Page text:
The Begleys in contrast were outsiders and itinerant sweeps. Francis Begley was vilified for encouraging his son to fight on and inflict harm on Edward Mullis before the fight could be stopped by concerned onlookers. When Edward Mullis appeared at the court in Kineton, his face still bore bruises from the skirmish. Travelling sweeps were considered not much better than gypsies or vagrants and the Warwickshire police and justices took a firm line against such people. 

The chief constable issued printed warnings to beggars to be displayed in all the lodging houses and public buildings in the county which he claimed drove a great number out of the area. Action against vagrants remained high with a special Vagrancy Committee later set up among the justices to keep an eye on the problem. Each police district had to submit quarterly reports on the state of vagrancy in their area. Secondly, the incident shows the importance of hierarchy in a village such as Avon Dassett. 

It is not clear if Edward Mullis was a Catholic – a Eunice Mullis is buried in the Catholic churchyard but there are no other Mullises interred in either the Anglican or Catholic church – the leading Catholic landowner, Thomas Perry of Bitham Hall and the Catholic priest acted as character witnesses. Mullis also received support from the rector of Avon Dassett, Vaughan Philpott. In contrast, the Begleys could produce no local landowners or magistrates to attest to their good character. 

Thirdly, there was much amusement in the court when it was told that the argument leading to the fight centred on politics. Mullis’s Liberal politics in some way reflects his independent thought. This was a period when agricultural labourers were becoming increasingly politicised. Joseph Arch founded the first agricultural labourers union from his home in nearby Barford in 1872. In contrast, the Begleys’ Conservatism tallies with analyses of other workers dependant on deference such as railway porters and servants.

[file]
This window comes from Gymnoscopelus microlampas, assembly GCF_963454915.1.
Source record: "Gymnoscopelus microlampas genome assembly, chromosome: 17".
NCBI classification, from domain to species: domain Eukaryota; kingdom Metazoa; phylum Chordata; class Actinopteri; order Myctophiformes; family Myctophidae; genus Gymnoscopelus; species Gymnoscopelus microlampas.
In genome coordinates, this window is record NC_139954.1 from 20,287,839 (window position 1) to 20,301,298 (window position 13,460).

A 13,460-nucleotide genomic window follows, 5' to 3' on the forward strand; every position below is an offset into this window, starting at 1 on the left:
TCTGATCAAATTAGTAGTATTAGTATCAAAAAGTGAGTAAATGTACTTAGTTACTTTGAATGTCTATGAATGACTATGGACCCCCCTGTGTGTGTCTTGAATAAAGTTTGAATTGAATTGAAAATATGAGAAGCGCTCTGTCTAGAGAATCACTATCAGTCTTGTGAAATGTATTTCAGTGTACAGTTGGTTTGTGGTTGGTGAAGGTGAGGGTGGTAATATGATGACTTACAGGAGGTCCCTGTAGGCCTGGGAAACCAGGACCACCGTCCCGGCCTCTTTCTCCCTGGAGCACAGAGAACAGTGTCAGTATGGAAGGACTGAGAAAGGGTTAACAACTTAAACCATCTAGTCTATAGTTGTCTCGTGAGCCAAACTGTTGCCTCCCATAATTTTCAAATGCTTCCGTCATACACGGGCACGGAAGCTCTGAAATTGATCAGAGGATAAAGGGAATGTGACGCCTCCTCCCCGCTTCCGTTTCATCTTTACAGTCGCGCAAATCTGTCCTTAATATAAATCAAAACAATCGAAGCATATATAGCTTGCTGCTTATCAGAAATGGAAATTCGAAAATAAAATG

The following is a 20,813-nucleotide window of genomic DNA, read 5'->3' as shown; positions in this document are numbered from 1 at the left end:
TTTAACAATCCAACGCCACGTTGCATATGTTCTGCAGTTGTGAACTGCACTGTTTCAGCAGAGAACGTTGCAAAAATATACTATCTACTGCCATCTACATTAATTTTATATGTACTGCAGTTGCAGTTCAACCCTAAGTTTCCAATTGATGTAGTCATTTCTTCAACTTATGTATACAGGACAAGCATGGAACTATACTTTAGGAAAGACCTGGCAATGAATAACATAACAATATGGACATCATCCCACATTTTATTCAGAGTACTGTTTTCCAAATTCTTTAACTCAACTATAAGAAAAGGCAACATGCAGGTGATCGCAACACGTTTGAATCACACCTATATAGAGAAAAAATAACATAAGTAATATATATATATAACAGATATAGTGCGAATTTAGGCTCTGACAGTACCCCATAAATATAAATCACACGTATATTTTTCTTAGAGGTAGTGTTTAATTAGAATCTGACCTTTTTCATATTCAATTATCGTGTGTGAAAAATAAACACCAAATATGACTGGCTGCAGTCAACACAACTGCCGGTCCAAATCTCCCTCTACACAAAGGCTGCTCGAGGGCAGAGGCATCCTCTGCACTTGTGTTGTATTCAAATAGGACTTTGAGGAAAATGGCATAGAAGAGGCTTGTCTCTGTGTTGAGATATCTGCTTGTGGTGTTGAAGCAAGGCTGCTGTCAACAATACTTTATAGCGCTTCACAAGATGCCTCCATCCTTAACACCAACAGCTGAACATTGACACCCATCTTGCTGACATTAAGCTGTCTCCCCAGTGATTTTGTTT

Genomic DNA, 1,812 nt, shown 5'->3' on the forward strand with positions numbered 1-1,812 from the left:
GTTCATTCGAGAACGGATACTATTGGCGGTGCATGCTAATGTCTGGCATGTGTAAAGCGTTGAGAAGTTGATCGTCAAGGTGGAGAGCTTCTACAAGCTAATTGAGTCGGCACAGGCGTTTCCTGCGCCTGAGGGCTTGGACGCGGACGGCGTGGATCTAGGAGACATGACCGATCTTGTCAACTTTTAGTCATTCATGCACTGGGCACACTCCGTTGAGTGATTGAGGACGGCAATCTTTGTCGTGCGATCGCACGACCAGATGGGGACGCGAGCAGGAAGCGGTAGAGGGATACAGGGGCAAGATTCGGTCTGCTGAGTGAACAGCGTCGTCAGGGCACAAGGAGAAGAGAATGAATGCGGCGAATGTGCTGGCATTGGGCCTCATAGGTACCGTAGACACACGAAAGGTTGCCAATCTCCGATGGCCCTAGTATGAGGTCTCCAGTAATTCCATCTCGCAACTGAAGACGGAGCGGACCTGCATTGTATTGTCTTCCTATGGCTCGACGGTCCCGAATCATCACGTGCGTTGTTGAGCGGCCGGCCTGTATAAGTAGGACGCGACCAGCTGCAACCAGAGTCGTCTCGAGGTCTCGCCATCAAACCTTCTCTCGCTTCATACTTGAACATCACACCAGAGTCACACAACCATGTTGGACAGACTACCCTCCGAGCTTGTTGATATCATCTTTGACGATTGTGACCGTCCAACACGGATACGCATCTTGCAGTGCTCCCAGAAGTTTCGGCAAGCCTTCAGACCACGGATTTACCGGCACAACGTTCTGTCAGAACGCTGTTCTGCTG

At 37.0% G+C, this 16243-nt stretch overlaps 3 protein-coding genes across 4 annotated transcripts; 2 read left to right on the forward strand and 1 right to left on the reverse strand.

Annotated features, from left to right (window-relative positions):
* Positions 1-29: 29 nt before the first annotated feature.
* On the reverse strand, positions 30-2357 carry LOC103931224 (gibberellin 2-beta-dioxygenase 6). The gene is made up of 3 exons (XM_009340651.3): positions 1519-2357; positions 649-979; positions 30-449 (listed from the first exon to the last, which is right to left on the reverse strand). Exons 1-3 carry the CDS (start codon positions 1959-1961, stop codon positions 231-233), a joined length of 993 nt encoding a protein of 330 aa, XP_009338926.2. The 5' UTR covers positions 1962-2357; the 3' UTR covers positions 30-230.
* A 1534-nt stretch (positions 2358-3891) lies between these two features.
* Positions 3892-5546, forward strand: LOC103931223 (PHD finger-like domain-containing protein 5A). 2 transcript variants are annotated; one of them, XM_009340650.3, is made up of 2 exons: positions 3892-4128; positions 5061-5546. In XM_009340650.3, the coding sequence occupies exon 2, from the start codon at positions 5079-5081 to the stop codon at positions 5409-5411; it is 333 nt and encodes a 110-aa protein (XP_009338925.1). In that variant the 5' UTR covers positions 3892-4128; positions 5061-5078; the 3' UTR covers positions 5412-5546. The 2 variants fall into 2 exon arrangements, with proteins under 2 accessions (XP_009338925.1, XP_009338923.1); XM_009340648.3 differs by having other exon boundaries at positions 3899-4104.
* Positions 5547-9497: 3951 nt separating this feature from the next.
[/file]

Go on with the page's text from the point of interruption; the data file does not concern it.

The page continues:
The case of Edward Mullis shows a good deal about a small village such as Avon Dassett. Mullis found support from his fellow agricultural labourers who acted as witnesses and sureties for him. But he also gained approval from the local Anglican and Catholic elite. It was this latter group who probably carried more weight with the Grand Jury at the Warwickshire assizes. In contrast, the Begleys had no friends in high places and Francis was virtually accused of causing the death of his son by the judge at the trial.

Arthur Thomas was the landlord at the time of the murder and was still there in 1891. Arthur was born in Maidstone in 1857 and married Selina Beaufoy, a native of Knowle, in 1886. However, in the 1901 census, Arthur was no longer the landlord of the pub and was living in Avon Dassett with a farm labourer and his family. It seems he had separated from Selina as she had moved to Rotherfield in Sussex and described herself as a widow in the census. Arthur died in Avon Dassett and was buried on 24th November 1903. Selina remarried in 1904.

The 1909 Finance Act return shows that the Bitham Hall estate owned the Red Lion (along with most of the rest of the village) and had installed a tenant, Charles Turvey. Charles was born in Avon Dassett and was baptised on 21st September 1851. However, like many who lived in rural communities in the nineteenth century he left the village, presumably to find work, and is found in Church Lawton in Cheshire in 1878, on the occasion of his marriage to Annie Scraggs. Their eldest son was born in Birmingham but by 1881 Charles had returned to Avon Dassett with his family and was living with his widowed mother. At this point he was described as an unemployed gardener. In 1891, he entered the pub trade becoming the landlord of the Gaydon Inn before taking up the tenancy of the Red Lion at the end of the century.

We know that the Red Lion retained its name until the latter half of the twentieth century. In the 1970s it was renamed The Avon, presumably to distinguish it from the many other Red Lion pubs in the area, including in neighbouring villages, Northend and Fenny Compton. In the 1990s there was a brief flirtation with another name, the Prince Rupert, making connections with the area’s fraught links with the English Civil War, but this failed to impress visitors and the pub’s name soon reverted to The Avon. In 2017, a consortium of local shareholders purchased the property as a community asset, pledging to provide not just a pub but a range of further services and facilities to benefit the local community and the pub was renamed The Yew Tree.

An early image of the Yew Tree, which was formerly known as the 'Red Lion'

An early image of the Yew Tree, which was formerly known as the 'Red Lion'